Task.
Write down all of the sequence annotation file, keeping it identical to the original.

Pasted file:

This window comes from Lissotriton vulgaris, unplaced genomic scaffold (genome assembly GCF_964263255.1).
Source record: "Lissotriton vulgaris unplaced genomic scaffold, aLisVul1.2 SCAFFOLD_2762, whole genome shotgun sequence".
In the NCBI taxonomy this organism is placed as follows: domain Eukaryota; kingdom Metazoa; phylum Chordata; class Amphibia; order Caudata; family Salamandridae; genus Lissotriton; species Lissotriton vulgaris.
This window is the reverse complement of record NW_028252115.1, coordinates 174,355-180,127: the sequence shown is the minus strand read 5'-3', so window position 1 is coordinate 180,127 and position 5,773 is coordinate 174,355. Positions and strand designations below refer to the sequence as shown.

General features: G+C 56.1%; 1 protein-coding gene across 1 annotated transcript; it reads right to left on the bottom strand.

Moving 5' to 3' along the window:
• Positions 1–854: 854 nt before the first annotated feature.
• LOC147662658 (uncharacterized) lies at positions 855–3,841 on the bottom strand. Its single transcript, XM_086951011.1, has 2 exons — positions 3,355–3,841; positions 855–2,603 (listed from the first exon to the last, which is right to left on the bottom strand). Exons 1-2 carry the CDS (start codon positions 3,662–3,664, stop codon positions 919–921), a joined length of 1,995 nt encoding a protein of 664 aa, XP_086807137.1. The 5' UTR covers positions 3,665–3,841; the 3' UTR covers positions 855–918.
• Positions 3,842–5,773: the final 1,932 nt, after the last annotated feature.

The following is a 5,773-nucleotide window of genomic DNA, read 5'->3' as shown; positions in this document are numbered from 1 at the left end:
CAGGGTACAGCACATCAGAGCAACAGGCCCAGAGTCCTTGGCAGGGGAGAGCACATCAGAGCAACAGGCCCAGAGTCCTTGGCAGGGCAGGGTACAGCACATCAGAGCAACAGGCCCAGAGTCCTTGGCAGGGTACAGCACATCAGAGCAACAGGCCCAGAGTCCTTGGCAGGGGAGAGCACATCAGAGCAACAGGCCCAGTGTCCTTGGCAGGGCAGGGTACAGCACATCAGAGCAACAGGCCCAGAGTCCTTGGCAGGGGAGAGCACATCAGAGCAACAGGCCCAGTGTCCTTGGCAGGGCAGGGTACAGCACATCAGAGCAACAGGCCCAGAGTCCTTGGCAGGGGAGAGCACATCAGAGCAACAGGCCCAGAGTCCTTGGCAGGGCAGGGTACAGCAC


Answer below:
This window comes from Lissotriton vulgaris, unplaced genomic scaffold (genome assembly GCF_964263255.1).
Source record: "Lissotriton vulgaris unplaced genomic scaffold, aLisVul1.2 SCAFFOLD_2762, whole genome shotgun sequence".
In the NCBI taxonomy this organism is placed as follows: domain Eukaryota; kingdom Metazoa; phylum Chordata; class Amphibia; order Caudata; family Salamandridae; genus Lissotriton; species Lissotriton vulgaris.
This window is the reverse complement of record NW_028252115.1, coordinates 174,355-180,127: the sequence shown is the minus strand read 5'-3', so window position 1 is coordinate 180,127 and position 5,773 is coordinate 174,355. Positions and strand designations below refer to the sequence as shown.

General features: G+C 56.1%; 1 protein-coding gene across 1 annotated transcript; it reads right to left on the bottom strand.

Moving 5' to 3' along the window:
• Positions 1–854: 854 nt before the first annotated feature.
• LOC147662658 (uncharacterized) lies at positions 855–3,841 on the bottom strand. Its single transcript, XM_086951011.1, has 2 exons — positions 3,355–3,841; positions 855–2,603 (listed from the first exon to the last, which is right to left on the bottom strand). Exons 1-2 carry the CDS (start codon positions 3,662–3,664, stop codon positions 919–921), a joined length of 1,995 nt encoding a protein of 664 aa, XP_086807137.1. The 5' UTR covers positions 3,665–3,841; the 3' UTR covers positions 855–918.
• Positions 3,842–5,773: the final 1,932 nt, after the last annotated feature.

The following is a 5,773-nucleotide window of genomic DNA, read 5'->3' as shown; positions in this document are numbered from 1 at the left end:
CAGGGTACAGCACATCAGAGCAACAGGCCCAGAGTCCTTGGCAGGGGAGAGCACATCAGAGCAACAGGCCCAGAGTCCTTGGCAGGGCAGGGTACAGCACATCAGAGCAACAGGCCCAGAGTCCTTGGCAGGGTACAGCACATCAGAGCAACAGGCCCAGAGTCCTTGGCAGGGGAGAGCACATCAGAGCAACAGGCCCAGTGTCCTTGGCAGGGCAGGGTACAGCACATCAGAGCAACAGGCCCAGAGTCCTTGGCAGGGGAGAGCACATCAGAGCAACAGGCCCAGTGTCCTTGGCAGGGCAGGGTACAGCACATCAGAGCAACAGGCCCAGAGTCCTTGGCAGGGGAGAGCACATCAGAGCAACAGGCCCAGAGTCCTTGGCAGGGCAGGGTACAGCAC